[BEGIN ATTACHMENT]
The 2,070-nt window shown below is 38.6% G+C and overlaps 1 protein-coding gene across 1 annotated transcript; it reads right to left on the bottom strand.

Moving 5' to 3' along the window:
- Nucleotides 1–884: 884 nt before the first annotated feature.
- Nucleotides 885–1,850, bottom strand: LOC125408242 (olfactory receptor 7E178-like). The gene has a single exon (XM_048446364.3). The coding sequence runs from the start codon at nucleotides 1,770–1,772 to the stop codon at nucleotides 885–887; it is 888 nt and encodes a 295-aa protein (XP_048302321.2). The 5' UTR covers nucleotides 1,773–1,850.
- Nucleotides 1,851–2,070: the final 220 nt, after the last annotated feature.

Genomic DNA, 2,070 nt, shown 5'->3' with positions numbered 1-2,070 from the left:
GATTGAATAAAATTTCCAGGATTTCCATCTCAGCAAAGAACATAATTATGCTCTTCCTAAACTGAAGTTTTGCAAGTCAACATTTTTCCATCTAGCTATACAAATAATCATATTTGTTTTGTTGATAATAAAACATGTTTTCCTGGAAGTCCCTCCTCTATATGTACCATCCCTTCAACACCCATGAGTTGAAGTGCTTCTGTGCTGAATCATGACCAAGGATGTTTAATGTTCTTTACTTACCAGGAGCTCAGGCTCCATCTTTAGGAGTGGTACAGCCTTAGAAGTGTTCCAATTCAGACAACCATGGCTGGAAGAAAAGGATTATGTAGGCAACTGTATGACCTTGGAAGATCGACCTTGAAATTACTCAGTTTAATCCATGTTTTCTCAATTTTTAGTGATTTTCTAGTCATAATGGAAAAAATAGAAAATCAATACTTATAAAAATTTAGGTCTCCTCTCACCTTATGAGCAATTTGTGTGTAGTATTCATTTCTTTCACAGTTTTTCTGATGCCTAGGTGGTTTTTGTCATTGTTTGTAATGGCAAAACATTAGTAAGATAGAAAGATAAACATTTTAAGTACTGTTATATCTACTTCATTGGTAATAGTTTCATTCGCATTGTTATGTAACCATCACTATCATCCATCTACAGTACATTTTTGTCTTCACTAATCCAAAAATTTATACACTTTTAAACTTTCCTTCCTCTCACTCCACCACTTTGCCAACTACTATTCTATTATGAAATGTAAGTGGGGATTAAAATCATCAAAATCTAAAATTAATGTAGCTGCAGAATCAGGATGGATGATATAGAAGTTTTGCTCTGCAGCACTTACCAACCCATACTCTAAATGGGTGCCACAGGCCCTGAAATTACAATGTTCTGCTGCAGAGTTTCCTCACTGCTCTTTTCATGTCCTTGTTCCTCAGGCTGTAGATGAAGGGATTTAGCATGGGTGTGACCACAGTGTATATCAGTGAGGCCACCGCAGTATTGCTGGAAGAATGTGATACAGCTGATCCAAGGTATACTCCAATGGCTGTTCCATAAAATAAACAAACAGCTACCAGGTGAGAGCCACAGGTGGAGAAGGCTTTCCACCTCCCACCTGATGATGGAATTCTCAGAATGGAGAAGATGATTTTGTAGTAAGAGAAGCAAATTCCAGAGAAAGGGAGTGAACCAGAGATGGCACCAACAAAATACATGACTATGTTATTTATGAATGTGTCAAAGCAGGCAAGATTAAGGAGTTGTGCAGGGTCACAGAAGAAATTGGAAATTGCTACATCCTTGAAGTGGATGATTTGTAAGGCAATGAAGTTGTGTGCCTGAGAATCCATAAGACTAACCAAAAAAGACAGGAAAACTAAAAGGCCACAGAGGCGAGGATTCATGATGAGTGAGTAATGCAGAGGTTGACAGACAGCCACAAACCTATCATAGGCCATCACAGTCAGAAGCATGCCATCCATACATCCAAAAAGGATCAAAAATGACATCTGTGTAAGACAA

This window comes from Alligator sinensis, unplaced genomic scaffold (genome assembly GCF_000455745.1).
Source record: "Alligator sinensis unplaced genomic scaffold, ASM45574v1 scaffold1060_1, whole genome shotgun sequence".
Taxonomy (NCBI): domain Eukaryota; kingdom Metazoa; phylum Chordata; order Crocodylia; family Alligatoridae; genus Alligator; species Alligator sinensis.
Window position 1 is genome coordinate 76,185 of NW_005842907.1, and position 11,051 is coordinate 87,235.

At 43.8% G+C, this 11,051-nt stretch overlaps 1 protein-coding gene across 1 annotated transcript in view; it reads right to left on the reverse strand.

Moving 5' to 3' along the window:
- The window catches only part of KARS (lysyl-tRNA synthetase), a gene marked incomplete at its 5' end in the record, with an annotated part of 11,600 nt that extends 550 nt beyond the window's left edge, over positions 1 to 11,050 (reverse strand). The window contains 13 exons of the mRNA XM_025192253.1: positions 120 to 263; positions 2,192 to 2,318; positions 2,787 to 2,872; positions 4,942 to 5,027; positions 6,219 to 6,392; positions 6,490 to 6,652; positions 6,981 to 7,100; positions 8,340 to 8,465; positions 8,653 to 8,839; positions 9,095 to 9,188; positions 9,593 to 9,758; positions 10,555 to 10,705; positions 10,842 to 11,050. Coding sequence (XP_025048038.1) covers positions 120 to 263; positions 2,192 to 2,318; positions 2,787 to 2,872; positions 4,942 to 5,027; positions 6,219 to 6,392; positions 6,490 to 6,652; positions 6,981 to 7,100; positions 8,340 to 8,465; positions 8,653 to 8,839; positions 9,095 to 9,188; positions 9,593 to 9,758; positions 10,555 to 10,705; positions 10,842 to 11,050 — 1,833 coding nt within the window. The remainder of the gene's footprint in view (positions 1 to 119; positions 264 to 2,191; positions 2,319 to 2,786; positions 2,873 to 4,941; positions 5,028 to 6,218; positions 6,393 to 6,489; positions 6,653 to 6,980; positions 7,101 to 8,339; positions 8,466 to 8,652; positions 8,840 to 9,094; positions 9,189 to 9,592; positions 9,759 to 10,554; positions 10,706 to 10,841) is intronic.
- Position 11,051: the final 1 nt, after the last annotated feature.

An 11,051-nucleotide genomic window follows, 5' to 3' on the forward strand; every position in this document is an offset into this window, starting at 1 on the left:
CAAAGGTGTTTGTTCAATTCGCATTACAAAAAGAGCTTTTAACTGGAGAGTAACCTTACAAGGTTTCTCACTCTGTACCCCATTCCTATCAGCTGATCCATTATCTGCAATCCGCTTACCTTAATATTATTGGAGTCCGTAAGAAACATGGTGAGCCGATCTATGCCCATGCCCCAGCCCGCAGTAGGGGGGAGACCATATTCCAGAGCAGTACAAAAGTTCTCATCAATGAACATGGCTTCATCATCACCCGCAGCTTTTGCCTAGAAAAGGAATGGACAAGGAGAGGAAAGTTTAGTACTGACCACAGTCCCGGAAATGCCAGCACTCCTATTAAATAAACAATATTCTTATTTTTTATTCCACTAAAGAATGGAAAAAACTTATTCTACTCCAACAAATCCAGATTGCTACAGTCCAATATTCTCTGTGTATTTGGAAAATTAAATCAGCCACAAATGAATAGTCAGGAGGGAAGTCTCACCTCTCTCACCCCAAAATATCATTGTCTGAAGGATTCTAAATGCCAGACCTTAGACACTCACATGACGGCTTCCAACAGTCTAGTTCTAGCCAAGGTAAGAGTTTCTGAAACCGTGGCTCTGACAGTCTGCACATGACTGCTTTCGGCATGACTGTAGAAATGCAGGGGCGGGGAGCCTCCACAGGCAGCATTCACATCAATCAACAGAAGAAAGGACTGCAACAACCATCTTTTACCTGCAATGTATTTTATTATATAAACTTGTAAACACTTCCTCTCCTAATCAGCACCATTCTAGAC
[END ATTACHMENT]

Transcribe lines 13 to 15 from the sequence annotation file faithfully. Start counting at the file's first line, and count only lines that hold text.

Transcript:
Moving 5' to 3' along the window:
- The window catches only part of KARS (lysyl-tRNA synthetase), a gene marked incomplete at its 5' end in the record, with an annotated part of 11,600 nt that extends 550 nt beyond the window's left edge, over positions 1 to 11,050 (reverse strand). The window contains 13 exons of the mRNA XM_025192253.1: positions 120 to 263; positions 2,192 to 2,318; positions 2,787 to 2,872; positions 4,942 to 5,027; positions 6,219 to 6,392; positions 6,490 to 6,652; positions 6,981 to 7,100; positions 8,340 to 8,465; positions 8,653 to 8,839; positions 9,095 to 9,188; positions 9,593 to 9,758; positions 10,555 to 10,705; positions 10,842 to 11,050. Coding sequence (XP_025048038.1) covers positions 120 to 263; positions 2,192 to 2,318; positions 2,787 to 2,872; positions 4,942 to 5,027; positions 6,219 to 6,392; positions 6,490 to 6,652; positions 6,981 to 7,100; positions 8,340 to 8,465; positions 8,653 to 8,839; positions 9,095 to 9,188; positions 9,593 to 9,758; positions 10,555 to 10,705; positions 10,842 to 11,050 — 1,833 coding nt within the window. The remainder of the gene's footprint in view (positions 1 to 119; positions 264 to 2,191; positions 2,319 to 2,786; positions 2,873 to 4,941; positions 5,028 to 6,218; positions 6,393 to 6,489; positions 6,653 to 6,980; positions 7,101 to 8,339; positions 8,466 to 8,652; positions 8,840 to 9,094; positions 9,189 to 9,592; positions 9,759 to 10,554; positions 10,706 to 10,841) is intronic.
- Position 11,051: the final 1 nt, after the last annotated feature.